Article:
Those who unpacked a new drone on Christmas Day still cannot fly their device freely without breaking the law but, after nearly two years of delays, a legal framework for both hobbyists and professionals is finally in sight.
There are no laws on drone use in Malta, meaning that anyone flying them – including entry-level models popular with hobbyists – needs to apply for a permit for each and every flight anywhere on the island.
However, the Times of Malta is informed that a law regulating drone use, which has been on the cards since 2015, is now in the final stages of preparation and is expected to be presented to Parliament by April.
Transport Malta sources said that, under the forthcoming law, most drone users would likely be required to register their devices upon purchase but would not have to apply for permits except under specific circumstances.
Users would receive an information package detailing the relevant rules upon registration and would then be subject to a “self-declaration regime,” they added.
Devices would be registered
Higher-risk operations (such as close to large crowds of people or sensitive locations) may require a more rigorous procedure while professional operators may also have to undergo a more complex certification process.
The long-awaited legislation was first put forward in a draft legal notice two years ago but was shelved while the authorities awaited new regulations by the European Aviation Safety Agency.
It is in line with an agreement reached by the European Council a few days ago on the first EU-wide drone rules, which the European Commission said would allow remotely-piloted aircraft of all sizes to fly safely and bring legal certainty to the rapidly expanding industry.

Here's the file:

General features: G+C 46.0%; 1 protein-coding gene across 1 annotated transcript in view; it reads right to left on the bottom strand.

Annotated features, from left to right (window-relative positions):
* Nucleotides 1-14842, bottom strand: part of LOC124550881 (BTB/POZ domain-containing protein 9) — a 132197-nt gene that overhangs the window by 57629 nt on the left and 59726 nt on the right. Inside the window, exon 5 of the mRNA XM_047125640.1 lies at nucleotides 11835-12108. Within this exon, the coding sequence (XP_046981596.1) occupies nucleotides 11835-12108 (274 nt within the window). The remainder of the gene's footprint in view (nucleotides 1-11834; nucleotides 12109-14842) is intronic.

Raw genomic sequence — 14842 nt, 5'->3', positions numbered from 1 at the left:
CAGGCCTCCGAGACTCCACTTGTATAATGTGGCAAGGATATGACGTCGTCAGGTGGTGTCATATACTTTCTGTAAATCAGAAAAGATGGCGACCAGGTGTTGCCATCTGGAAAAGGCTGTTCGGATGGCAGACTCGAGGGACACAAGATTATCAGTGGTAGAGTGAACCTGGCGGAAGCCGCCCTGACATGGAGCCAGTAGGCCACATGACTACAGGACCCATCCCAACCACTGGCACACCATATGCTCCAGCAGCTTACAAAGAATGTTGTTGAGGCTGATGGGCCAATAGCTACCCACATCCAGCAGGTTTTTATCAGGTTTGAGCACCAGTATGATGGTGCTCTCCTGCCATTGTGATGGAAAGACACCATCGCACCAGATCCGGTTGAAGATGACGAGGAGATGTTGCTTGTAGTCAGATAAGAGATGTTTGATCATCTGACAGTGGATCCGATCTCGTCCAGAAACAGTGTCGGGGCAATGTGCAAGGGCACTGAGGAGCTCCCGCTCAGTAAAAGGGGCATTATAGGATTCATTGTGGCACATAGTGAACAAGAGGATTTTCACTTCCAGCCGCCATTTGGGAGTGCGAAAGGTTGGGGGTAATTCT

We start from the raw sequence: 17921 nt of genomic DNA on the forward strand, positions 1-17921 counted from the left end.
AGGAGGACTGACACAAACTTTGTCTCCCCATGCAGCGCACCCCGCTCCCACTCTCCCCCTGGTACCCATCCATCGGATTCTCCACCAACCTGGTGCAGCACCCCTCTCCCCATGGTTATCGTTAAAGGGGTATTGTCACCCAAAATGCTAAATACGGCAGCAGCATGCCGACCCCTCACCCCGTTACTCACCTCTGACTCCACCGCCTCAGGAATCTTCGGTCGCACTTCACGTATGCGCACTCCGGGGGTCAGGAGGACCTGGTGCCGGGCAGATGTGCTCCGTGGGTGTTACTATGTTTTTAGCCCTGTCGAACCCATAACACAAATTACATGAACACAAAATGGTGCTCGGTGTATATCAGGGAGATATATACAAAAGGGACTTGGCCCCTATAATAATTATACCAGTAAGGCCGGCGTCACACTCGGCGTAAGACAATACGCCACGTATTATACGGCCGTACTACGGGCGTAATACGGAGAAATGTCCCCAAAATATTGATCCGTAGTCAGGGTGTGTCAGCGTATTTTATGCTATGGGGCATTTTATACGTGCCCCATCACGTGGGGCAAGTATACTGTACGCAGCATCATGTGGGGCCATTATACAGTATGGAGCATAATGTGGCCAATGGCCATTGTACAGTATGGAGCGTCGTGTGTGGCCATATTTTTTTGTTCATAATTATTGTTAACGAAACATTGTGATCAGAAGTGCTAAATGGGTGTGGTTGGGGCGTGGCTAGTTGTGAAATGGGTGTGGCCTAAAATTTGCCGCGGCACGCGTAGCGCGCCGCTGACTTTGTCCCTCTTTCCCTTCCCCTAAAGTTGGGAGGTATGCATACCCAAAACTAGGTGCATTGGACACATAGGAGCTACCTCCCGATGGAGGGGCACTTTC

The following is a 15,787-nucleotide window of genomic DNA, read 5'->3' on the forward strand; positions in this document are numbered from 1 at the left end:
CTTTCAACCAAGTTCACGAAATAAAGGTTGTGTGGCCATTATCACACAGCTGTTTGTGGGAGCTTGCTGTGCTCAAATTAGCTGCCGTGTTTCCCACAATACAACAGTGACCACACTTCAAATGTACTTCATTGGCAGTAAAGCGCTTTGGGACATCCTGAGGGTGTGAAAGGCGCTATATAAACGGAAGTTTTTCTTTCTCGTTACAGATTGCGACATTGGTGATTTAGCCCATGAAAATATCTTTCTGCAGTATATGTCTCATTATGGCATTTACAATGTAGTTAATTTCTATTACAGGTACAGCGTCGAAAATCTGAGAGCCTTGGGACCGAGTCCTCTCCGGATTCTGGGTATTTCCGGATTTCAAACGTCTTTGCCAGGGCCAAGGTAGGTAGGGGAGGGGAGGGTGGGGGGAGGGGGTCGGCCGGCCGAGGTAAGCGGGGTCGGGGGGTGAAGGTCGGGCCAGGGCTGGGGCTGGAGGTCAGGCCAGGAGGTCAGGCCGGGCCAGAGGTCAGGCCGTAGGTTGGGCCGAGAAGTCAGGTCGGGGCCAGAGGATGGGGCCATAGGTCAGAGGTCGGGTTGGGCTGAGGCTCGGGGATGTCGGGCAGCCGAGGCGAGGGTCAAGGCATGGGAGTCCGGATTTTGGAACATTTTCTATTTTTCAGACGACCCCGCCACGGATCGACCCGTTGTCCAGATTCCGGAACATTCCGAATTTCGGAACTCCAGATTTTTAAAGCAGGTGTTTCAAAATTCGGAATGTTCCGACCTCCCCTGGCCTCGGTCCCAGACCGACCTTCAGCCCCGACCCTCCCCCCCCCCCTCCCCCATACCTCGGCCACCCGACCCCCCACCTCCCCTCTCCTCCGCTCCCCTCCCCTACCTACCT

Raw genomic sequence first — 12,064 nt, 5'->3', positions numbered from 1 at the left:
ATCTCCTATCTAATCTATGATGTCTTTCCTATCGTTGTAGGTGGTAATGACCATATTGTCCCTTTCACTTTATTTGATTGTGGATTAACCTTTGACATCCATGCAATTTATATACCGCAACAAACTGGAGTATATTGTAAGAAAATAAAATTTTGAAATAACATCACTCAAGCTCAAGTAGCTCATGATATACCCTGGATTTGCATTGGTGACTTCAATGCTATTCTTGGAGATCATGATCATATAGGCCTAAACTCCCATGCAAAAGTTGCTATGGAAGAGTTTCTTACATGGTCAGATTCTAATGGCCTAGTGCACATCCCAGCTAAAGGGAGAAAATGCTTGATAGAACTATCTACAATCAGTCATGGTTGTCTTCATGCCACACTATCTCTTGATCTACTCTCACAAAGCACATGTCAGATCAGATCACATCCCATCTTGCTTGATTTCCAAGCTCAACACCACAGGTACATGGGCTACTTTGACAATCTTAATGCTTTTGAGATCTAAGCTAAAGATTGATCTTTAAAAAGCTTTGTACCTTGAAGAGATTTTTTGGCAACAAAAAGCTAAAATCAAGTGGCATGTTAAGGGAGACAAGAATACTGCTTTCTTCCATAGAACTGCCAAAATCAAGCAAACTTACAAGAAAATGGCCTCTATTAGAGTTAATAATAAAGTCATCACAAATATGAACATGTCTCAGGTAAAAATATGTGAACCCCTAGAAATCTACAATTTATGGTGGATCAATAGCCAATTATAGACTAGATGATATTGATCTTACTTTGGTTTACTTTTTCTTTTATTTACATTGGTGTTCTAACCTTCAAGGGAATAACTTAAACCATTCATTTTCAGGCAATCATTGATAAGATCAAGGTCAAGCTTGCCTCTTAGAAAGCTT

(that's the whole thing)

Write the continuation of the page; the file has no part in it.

According to Brussels, the rules will provide the basic principles to ensure safety, security, privacy and the protection of personal data. There will also be rules on the noise and emissions generated by drones, as is the case for any other aircraft.
Higher-risk drone operations will require certification, while drones presenting the lowest risk will simply need to conform with normal European Union market surveillance mechanisms.
Operators must be registered if they operate drones that can transfer more than 80 Joules of kinetic energy upon impact with a person, which generally applies to most consumer-level models.
The agreement, reached on December 22, must still be formally approved first by the European Parliament and then by the European Council, a procedure which is expected to be completed this spring. As the law stands in Malta, permits – which usually take around seven working days to be approved – are required from the Civil Aviation Directorate for any drone larger than 250 grams.
The directorate does not allow drone operations over members of the public, vehicles or vessels, property, towns or villages, important buildings such as hospitals or power stations, or close to the runway and airport approaches.
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